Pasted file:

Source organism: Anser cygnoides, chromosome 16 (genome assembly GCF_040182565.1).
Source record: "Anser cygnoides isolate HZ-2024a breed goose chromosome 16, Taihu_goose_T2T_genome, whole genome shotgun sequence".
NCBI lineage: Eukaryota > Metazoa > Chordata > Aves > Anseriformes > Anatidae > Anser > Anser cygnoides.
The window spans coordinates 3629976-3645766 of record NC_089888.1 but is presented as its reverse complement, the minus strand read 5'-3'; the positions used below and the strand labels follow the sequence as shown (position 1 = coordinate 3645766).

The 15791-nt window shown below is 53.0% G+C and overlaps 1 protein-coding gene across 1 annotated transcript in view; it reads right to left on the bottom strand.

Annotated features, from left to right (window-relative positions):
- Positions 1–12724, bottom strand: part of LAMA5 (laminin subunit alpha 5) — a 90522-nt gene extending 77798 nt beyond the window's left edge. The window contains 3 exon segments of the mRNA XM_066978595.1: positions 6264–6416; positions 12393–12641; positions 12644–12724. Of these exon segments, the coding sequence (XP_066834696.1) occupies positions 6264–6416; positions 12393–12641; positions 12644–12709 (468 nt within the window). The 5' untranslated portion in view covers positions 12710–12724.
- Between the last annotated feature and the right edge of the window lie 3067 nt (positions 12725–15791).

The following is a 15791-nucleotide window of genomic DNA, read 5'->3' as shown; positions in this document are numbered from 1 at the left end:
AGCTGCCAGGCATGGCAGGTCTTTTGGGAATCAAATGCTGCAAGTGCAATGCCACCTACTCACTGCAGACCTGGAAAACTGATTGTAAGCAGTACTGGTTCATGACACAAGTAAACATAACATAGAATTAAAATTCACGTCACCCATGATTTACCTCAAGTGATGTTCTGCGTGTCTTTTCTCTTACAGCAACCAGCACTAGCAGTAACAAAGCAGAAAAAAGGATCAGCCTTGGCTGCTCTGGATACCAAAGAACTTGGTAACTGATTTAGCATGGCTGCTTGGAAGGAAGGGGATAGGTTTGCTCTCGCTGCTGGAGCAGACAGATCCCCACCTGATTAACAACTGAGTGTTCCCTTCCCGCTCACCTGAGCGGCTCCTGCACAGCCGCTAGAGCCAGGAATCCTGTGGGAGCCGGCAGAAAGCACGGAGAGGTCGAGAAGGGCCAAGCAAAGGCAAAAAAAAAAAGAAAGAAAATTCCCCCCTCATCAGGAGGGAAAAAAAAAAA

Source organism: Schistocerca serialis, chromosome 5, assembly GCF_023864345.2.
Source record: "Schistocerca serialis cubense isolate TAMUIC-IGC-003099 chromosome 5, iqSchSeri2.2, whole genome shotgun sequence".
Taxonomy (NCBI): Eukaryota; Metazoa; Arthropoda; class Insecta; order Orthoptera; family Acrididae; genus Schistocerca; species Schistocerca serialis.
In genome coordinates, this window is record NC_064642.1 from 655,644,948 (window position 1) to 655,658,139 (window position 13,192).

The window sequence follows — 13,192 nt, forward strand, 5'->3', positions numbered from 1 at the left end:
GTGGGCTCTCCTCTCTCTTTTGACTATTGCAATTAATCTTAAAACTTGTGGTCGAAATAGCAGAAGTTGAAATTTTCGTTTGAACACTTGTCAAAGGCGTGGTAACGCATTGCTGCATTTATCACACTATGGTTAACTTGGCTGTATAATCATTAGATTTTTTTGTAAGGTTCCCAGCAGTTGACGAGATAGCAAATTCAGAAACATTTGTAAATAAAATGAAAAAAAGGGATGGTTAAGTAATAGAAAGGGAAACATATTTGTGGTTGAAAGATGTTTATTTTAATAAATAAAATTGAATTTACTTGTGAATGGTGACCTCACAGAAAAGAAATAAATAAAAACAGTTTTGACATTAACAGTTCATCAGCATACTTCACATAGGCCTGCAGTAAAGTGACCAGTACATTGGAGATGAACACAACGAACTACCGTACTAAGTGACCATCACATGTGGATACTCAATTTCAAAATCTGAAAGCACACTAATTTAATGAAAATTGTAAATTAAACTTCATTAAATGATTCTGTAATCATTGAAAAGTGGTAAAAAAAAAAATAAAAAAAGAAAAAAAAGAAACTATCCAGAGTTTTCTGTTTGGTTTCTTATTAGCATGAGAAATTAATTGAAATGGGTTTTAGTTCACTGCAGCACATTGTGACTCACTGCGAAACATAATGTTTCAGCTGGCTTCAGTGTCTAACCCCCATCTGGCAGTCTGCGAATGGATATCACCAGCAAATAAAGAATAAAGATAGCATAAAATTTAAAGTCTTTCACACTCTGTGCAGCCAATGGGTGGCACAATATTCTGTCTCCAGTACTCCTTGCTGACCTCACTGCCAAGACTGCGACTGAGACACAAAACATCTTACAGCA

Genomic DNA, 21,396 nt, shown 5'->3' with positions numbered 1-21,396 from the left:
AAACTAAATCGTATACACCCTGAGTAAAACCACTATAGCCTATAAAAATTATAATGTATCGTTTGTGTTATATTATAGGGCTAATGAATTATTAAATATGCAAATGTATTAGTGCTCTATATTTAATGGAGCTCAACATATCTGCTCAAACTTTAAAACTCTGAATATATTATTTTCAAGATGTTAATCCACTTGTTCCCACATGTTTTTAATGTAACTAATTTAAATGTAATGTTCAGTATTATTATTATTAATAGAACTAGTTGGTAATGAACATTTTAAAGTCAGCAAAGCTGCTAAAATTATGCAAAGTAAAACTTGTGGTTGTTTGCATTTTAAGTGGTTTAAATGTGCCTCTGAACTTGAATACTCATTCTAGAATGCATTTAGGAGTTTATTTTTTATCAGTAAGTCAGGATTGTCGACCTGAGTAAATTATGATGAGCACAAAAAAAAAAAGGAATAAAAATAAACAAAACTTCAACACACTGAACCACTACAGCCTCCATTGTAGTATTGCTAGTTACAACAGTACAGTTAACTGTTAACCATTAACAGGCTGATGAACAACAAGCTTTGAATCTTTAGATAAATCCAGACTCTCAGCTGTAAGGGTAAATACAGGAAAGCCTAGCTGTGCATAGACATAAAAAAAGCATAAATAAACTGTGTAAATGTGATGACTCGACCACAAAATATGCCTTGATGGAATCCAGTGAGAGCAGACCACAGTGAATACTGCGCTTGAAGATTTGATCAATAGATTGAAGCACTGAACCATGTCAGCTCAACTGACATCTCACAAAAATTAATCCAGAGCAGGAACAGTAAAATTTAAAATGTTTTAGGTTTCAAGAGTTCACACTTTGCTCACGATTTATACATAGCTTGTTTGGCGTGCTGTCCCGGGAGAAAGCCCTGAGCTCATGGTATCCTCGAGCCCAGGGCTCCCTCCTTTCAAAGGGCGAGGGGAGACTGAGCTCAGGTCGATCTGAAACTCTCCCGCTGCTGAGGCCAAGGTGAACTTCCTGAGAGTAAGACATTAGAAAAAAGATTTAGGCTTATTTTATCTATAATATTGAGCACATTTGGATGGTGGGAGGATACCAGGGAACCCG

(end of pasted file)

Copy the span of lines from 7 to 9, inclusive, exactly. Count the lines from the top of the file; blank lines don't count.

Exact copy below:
- Positions 1–12724, bottom strand: part of LAMA5 (laminin subunit alpha 5) — a 90522-nt gene extending 77798 nt beyond the window's left edge. The window contains 3 exon segments of the mRNA XM_066978595.1: positions 6264–6416; positions 12393–12641; positions 12644–12724. Of these exon segments, the coding sequence (XP_066834696.1) occupies positions 6264–6416; positions 12393–12641; positions 12644–12709 (468 nt within the window). The 5' untranslated portion in view covers positions 12710–12724.
- Between the last annotated feature and the right edge of the window lie 3067 nt (positions 12725–15791).

The following is a 15791-nucleotide window of genomic DNA, read 5'->3' as shown; positions in this document are numbered from 1 at the left end: